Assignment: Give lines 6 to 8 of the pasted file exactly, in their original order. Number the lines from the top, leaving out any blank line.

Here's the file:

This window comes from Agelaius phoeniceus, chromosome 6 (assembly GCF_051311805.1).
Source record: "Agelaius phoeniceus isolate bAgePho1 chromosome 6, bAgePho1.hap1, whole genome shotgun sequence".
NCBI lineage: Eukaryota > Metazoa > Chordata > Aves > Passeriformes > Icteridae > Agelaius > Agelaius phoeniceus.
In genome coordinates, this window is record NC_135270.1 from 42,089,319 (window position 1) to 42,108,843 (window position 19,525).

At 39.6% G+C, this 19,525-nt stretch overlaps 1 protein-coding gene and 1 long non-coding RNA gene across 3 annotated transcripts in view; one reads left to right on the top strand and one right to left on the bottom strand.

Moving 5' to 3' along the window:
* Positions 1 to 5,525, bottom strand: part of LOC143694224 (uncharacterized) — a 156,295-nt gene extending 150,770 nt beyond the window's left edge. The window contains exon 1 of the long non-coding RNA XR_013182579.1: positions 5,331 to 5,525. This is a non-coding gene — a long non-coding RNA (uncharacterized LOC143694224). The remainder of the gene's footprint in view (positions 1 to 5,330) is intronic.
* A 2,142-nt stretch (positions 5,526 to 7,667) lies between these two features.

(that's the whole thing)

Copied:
Moving 5' to 3' along the window:
* Positions 1 to 5,525, bottom strand: part of LOC143694224 (uncharacterized) — a 156,295-nt gene extending 150,770 nt beyond the window's left edge. The window contains exon 1 of the long non-coding RNA XR_013182579.1: positions 5,331 to 5,525. This is a non-coding gene — a long non-coding RNA (uncharacterized LOC143694224). The remainder of the gene's footprint in view (positions 1 to 5,330) is intronic.
* A 2,142-nt stretch (positions 5,526 to 7,667) lies between these two features.